What exactly is anthrax, and should you be concerned about
Anthrax is an infection caused by a bacterium (a type of
). Although it's most commonly seen in grazing animals like
sheep, pigs, cattle, horses, and goats, anthrax can also occur in
humans - although it's very rare.
In the environment, the anthrax-causing bacterium forms
(a version of the germ covered by a hard protective shell) that can
live in the soil for years. People can become infected by coming
into contact with these spores through a break in the skin (such as
a cut or scrape), by eating food (usually undercooked meat)
contaminated by them, or by inhaling spores (breathing them into
the lungs). But anthrax is
contagious, which means that it can't spread from person to
It's extremely unlikely that you or someone you know could
get anthrax. In fact, there are usually only one or two reported
cases of anthrax per year. Most of these have been in people who
work with animals or animal products.
Why Are People So Concerned About Anthrax?
Anthrax that occurs naturally in the environment isn't a
huge threat. But
can be grown in a laboratory and some people are worried about
anthrax germs being grown as a weapon.
The issue of laboratory-grown
received lots of attention in 2001 after an anthrax outbreak
in the United States. The outbreak scared a lot of people, in part
because five people died (which is very rare) and also because the
outbreak coincided with the September 11 terrorist attacks.
However, bioterrorism experts believe that it is technologically
difficult to use anthrax effectively as a weapon on a large
What Are the Signs of Anthrax?
The three main types of anthrax are:
or skin anthrax, can occur if someone with a cut or scrape
handles contaminated animals or animal products. More than 95% of
anthrax cases are of the cutaneous type, which is the least
dangerous form. A person with cutaneous anthrax will notice a
small sore that develops into a painless ulcer with a black area
in its center. If left untreated, the infection can spread to
other areas of the body.
anthrax can occur if someone eats undercooked contaminated meat.
Intestinal anthrax is far less common than cutaneous anthrax, but
it can make someone much sicker. Intestinal anthrax symptoms
include severe abdominal pain, nausea, vomiting, severe diarrhea,
and bleeding from the digestive tract.
, or inhaled, anthrax is the rarest form of anthrax - but
it's also the most dangerous. Pulmonary anthrax can only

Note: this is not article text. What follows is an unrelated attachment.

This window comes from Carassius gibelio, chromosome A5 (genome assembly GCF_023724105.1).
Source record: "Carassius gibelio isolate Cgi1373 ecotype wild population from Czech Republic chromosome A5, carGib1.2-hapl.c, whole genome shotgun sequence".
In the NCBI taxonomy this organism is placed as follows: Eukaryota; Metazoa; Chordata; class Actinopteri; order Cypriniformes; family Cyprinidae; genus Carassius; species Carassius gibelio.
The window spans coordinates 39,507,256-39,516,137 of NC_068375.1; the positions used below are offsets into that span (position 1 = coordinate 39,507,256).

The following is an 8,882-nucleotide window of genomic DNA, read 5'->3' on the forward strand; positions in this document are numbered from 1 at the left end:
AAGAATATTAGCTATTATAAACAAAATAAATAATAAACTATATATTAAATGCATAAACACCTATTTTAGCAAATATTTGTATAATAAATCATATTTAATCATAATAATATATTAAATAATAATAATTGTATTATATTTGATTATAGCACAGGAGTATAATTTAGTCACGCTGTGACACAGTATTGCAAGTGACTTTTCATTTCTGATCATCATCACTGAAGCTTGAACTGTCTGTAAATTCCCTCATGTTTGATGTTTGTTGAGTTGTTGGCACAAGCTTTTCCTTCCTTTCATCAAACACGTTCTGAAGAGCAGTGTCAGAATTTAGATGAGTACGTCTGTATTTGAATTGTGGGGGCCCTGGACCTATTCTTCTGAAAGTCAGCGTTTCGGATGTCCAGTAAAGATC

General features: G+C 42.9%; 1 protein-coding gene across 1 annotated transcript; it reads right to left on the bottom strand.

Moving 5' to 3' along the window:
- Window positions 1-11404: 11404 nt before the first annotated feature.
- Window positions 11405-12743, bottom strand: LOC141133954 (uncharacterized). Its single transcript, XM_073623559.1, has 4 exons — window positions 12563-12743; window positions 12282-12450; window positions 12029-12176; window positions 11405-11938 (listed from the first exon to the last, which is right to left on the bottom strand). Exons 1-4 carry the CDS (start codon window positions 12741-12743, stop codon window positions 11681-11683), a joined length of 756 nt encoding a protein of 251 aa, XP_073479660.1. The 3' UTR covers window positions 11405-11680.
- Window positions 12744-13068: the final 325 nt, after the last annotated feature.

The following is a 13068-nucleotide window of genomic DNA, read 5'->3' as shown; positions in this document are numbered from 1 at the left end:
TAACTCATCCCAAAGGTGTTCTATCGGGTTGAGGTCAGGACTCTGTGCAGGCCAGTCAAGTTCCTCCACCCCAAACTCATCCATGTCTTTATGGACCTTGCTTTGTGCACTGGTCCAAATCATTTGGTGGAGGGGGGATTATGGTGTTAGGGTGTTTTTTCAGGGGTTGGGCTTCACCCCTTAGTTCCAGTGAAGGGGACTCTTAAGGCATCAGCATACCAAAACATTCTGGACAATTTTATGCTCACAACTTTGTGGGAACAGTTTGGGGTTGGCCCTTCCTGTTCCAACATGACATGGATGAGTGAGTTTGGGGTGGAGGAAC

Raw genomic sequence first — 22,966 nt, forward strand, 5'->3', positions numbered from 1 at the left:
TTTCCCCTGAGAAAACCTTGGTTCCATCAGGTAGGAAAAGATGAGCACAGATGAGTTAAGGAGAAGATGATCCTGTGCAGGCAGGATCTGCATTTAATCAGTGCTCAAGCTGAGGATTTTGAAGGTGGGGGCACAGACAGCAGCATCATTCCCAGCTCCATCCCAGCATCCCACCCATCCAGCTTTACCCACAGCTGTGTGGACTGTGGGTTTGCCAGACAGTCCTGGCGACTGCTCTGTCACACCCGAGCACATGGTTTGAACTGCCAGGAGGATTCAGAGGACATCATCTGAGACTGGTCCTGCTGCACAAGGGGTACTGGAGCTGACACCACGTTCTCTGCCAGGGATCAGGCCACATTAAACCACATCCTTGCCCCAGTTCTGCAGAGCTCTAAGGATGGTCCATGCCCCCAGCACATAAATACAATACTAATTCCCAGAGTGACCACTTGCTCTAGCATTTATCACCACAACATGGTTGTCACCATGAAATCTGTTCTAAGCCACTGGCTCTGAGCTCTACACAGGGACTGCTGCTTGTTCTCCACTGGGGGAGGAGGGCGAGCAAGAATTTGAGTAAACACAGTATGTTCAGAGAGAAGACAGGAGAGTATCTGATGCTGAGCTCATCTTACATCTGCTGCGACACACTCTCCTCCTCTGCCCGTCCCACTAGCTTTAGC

occur if someone breathes thousands of anthrax spores into the
lungs. Pulmonary anthrax usually seems like a common cold or the
flu at first, but it rapidly turns into severe
and requires hospitalization.
It usually takes fewer than 7 days for a person to show signs of
anthrax after being infected. However, symptoms of pulmonary
anthrax can sometimes take months to appear.
How Difficult Is It to Get Anthrax?
difficult to get anthrax. Just being exposed to the spores or
coming into contact with an infected animal doesn't mean that a
person will automatically develop the disease.
For example, to get pulmonary anthrax (the type of anthrax that
killed the five people in the 2001 outbreak), a person has to
inhale thousands of spores. This is extremely difficult to do when
the anthrax spores are found in soil or on infected animals.
Even in the case of the manmade outbreak in 2001, several of the
people who were exposed were found to have
spores only in their nostrils when tested. These spores hadn't
made it to their lungs in sufficient amounts to cause a problem. In
other words, the people had been exposed to the bacteria but had
not developed the disease.
How Is Anthrax Diagnosed and Treated?
Medical professionals can diagnose anthrax by taking samples
from the skin sores, blood, or other bodily fluids of people
who are believed to have been exposed to
. These samples are then sent to a lab to check whether the person
has the bacteria in his or her system.
If anthrax is caught early, it is almost always successfully
treated with antibiotics. If a person is known to have been exposed
but has no signs or symptoms of the disease, antibiotics may
be given (after exposure) to prevent the disease from
Although there is a vaccine for anthrax, in the United States it
is currently only recommended for people who are at risk of coming
into contact with
. They include people who work with
in laboratories, people who handle potentially infected animal
products, and U.S. military personnel. The vaccine is not given
routinely to people in the United States and it hasn't been
studied for use in people younger than 18.
If you worry when you hear about anthrax, remember that it's
very rare, and it's unlikely that you will ever be exposed to
the germs that cause anthrax. If you're worried about it, talk
to a science teacher or medical professional - someone who can help
you find the answers to any questions you may have about
Elana Pearl Ben-Joseph, MD
Date reviewed: September 2006
Note: All information is for educational purposes only. For specific medical advice,
diagnoses, and treatment, consult your doctor.
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